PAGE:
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Declaration of Independence

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Independence Hall, Philadelphia Birthplace of the Declaration of Independence Picture this. A group of politicians from the 13 American colonies come together in this building, right here, to plot what turns out to be a revolution. A contentious Continental Congress needs to set forth some convincing reasons for declaring war. Congress turns to a brilliant 33 year-old aristocrat from Virginia, Thomas Jefferson. In a matter of days, the red haired wonder writes one of the most celebrated manifestos for human freedom and self government in the history of western civilization. The Continental Congress authorizes Philadelphia printer John Dunlap to print 200 broadsides, poster size sheets. The document, unsigned, is then rushed to waiting horsemen who put it in their saddlebags and gallop throughout the colonies. See, if this revolutionary war is to be won thousands of farmers and tradesmen must be persuaded to take up arms and fight. And they do. Not many people realize it today, but scholars believe Jefferson intended for the Declaration to be performed and not just read. It's words and rhythms were written to be spoken in proud and defiant tones in grand public places. It's a safe bet that the Continental Congress never had a in mind a performer like me. That is to say, a black man. Thomas Jefferson was not ignorant of the problem of slavery, of course. He called it a moral and political depravity, and in the original draft of the Declaration denounced the slave trade as a cruel war against human nature itself. But Congress thought better of this particular item and deleted it. In fact, there was no mention of slavery or black people, or of women for that matter in this pre-eminent statement on the equal rights of man. So it makes you wonder, how could a man who himself held slaves write with such incredible passion and eloquence about human liberation and the promise of a democratic republic? Why, some may ask, do I bring up such embarrassing truths on this glorious occasion? I answer, the real glory of the Declaration of Independence has been our nation's epic struggle throughout history to close the gap between the ideals of this remarkable document and the sometimes painful realities of American life. The Declaration symbolizes the birth of our nation of course, but ... also the constant struggle to achieve its ideals. Consider: the words of this document inspired the French Revolution in 1789; 200 hundred years later the revolt of Chinese students in Tiananmen Square. It inspired Abraham Lincoln to issue the emancipation proclamation, Martin Luther King Jr. to fight for civil rights, and women's suffragettes to fight for the vote. This business of fulfilling the Declaration of Independence is a difficult struggle, but it is also an ennobling struggle. Jefferson called the Declaration an expression of the American mind. It is why this nation is so great and why I am so proud to be an American. Here now, are those sentiments as first expressed in this very place. When in the course of human events, it becomes necessary for one people to dissolve the political bands which have connected them with another, and to assume among the powers of the earth, the separate and equal station to which the laws of Nature and of Nature's God entitled them, a decent respect to the opinions of mankind requires that they should declare the causes which impel them to the separation. We hold these truths to be self evident, that all men are created equal, that they are endowed by their Creator with certain unalienable Rights, that among these are Life, Liberty, and the pursuit of Happiness. -- That to secure these rights, Governments are instituted among Men, deriving their just powers from the consent of the governed,-- That whenever any Form of Government becomes destructive of these ends, it is the Right of the People to alter or to abolish it, and to institute new Government, laying its foundation on such principles and organizing its powers in such form, as to them shall seem most likely to effect their Safety and Happiness. Prudence, indeed will dictate that Governments long established should not be changed for light and transient causes; and accordingly all experience hath shown that mankind are more disposed to suffer, while evils are sufferable, than to right themselves by abolishing the forms to which they are accustomed. But when a long train of abuses and usurpations, pursuing invariably the same Object evinces a design to reduce them under absolute Despotism, it is their right, it is their duty, to throw off such Government, and to provide new Guards for their future security.-- Such has been the patient sufferance of these Colonies; and such is now the necessity which constrains them to alter their former Systems of Government. The history of the present King of Great Britain is a history of repeated injuries and usurpations, all having in direct object the establishment of an absolute Tyranny over these States. To prove this, let Facts be submitted to a candid world. He has refused his Assent to Laws the most wholesome and necessary for the public good. He has forbidden his Governors to pass Laws of immediate and pressing importance, unless suspended in their operation till his Assent should be obtained; and when so suspended, he has utterly neglected to attend to them. He has refused to pass other Laws for the accommodation of large districts of people, unless those people would relinquish the right of Representation in the Legislature, a right inestimable to them and formidable only to tyrants. He has called together legislative bodies at places unusual, uncomfortable, and distant from the depository of their public Records. for the sole purpose of fatiguing them into compliance with his measures. He has dissolved Representative Houses repeatedly, for opposing with manly firmness his invasions on the rights of the people. He has refused for a long time, after such dissolutions, to cause others to be elected; whereby the Legislative powers, incapable of Annihilation, have returned to the people at large for their exercise; the State remaining in the mean time exposed to all the dangers of invasion from without, and convulsions within. He has endeavored to prevent the population of these States; for that purpose obstructing the Laws for Naturalization of Foreigners; refusing to pass others to encourage their migrations hither, and raising the conditions of new Appropriations of Lands. He has obstructed the Administration of Justice, by refusing his Assent to Laws for establishing Judiciary powers. He has made Judges dependant on his Will alone for the tenure of their offices, and the amount and payment of their salaries. He has erected a multitude of New Offices and sent hither swarms of Officers to harass our people, and eat out their substance. He has kept among us in times of peace, Standing Armies without the Consent of our legislatures. He has affected to render the Military independent of and superior to the Civil power. He has combined with others to subject us to a jurisdiction foreign to our constitution, and unacknowledged by our laws; giving his Assent to their Acts of pretended Legislation. For Quartering large bodies of armed troops among us; For protecting them, by a mock Trial from punishment for any Murders which they should commit on the Inhabitants of these States: For cutting off our Trade with all parts of the world: For imposing Taxes on us without our Consent: For depriving us, in many cases, of the benefit of Trial by Jury: For transporting us beyond Seas to be tried for pretended offenses: For abolishing the free System of English Laws in a neighbouring Province, establishing therein an Arbitrary government, and enlarging its Boundaries so as to render it at once an example and fit instrument for introducing the same absolute rule into these Colonies: For taking away our Charters, abolishing our most valuable Laws and altering fundamentally the Forms of our Government: For suspending our own Legislatures and declaring themselves invested with power to legislate for us in all cases whatsoever. He has abdicated Government here, by declaring us out of his Protection and waging War against us. He has plundered our seas, ravaged our Coasts, burnt our towns, and destroyed the lives of our people. He is at this time transporting large armies of foreign Mercenaries to compleat the works of death, desolation, and tyranny, already begun with circumstances of Cruelty and perfidy scarcely paralleled in the most barberous ages, and totally unworthy of the Head of a civilized nation. He has constrained our fellow Citizens taken Captive on the high Seas to bear Arms against their Country, to become the executioners of their friends and Brethren, or to fall themselves by their Hands. He has excited domestic insurrections amongst us, and has endeavoured to bring on the inhabitants of our frontiers, the merciless Indian Savages whose known rule of warfare, is an undistinguished destruction of all ages, sexes, and conditions. In every stage of these Oppressions We have petitioned for redress in the most humble terms: Our repeated Petitions have been answered only by repeated injury. A Prince whose character is thus marked by every act which may define a Tyrant, is unfit to be the ruler of a free people. Nor have We been wanting in attentions to our British brethren. We have warned them from time to time of attempts by their legislature to extend an unwarrantable jurisdiction over us. We have reminded them of the circumstances of our emigration and settlement here. We have appealed to their native justice and magnanimity, and we have conjured them by the ties of our common kindred. to disavow these usurpations, which would inevitably interrupt our connections and correspondence. They too have been deaf to the voice of justice and consanguinity. We must, therefore, acquiesce in the necessity, which denounces our Separation, and hold them, as we hold the rest of Mankind, Enemies in War, in Peace friends. We, therefore, the Representatives of the united States of America, in General Congress, Assembled, appealing to the Supreme Judge of the world for the rectitude of our intentions, do, in the Name, and by Authority of the good People of these Colonies, solemnly publish and declare, That these United Colonies are, and of Right ought to be Free and Independent States; that they are Absolved from all Allegiances to the British Crown, and that all political connection between them and the State of Great Britain, is and ought to be totally dissolved; and that as Free and Independent States, they have full Power to levy War, conclude Peace contract Alliances, establish Commerce, and to do all other Acts and Things which Independent States may of right do. And for the support of this Declaration, with a firm reliance on the protection of divine Providence, we mutually pledge to each other our Lives, our Fortunes, and our sacred Honor. Co-Executive Producers: Norman Lear, Rob Reiner Producer: Jeffrey Stott, Director: Arvin Brown Cinematographer: Conrad Hall, Composer: John Wiliams, Additional Photography: Louis Schwartzberg Underwritten by: The Pew Charitable Trusts, The Home Depot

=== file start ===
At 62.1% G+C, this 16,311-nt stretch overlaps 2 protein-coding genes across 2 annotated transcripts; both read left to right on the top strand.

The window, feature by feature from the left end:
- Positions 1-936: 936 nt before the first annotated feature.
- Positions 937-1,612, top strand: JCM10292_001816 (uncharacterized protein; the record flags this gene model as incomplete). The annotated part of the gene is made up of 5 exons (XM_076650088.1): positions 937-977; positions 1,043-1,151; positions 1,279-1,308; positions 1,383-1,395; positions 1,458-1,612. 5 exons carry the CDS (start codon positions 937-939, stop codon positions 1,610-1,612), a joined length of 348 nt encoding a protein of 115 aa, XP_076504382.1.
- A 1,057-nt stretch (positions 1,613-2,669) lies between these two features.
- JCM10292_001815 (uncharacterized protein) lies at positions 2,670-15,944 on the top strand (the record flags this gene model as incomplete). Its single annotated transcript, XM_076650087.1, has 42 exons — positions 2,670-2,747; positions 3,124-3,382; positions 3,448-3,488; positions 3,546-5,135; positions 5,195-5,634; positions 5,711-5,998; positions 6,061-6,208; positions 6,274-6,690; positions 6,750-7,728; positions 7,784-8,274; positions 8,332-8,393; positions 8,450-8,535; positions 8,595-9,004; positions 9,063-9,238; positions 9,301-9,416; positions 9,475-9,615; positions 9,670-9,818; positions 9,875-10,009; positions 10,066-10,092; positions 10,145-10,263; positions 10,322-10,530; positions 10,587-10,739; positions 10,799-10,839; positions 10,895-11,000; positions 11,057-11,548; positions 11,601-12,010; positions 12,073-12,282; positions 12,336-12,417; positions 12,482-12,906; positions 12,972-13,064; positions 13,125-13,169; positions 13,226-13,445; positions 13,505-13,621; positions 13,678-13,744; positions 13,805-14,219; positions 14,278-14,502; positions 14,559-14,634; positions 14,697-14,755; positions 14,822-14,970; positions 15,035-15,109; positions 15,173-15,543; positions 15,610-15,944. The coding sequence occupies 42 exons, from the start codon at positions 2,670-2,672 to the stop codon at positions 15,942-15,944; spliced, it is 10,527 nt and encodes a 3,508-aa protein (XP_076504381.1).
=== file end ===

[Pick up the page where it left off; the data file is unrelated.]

Video Details

Duration: 18 minutes and 31 seconds
Country: United States
Language: English
Producer: Norman Lear, Rob Reiner
Director: Arvin Brown
Views: 13,846
Posted by: thor on Mar 18, 2007

Produced by Norman Lear and Rob Reiner, and hosted by Morgan Freeman, this dramatic reading of the Declaration of Independence features actors Mel Gibson, Michael Douglas, Kevin Spacey, Whoopi Goldberg, Ed Norton, Benicio Del Toro, Renee Zellweger, and Winona Ryder.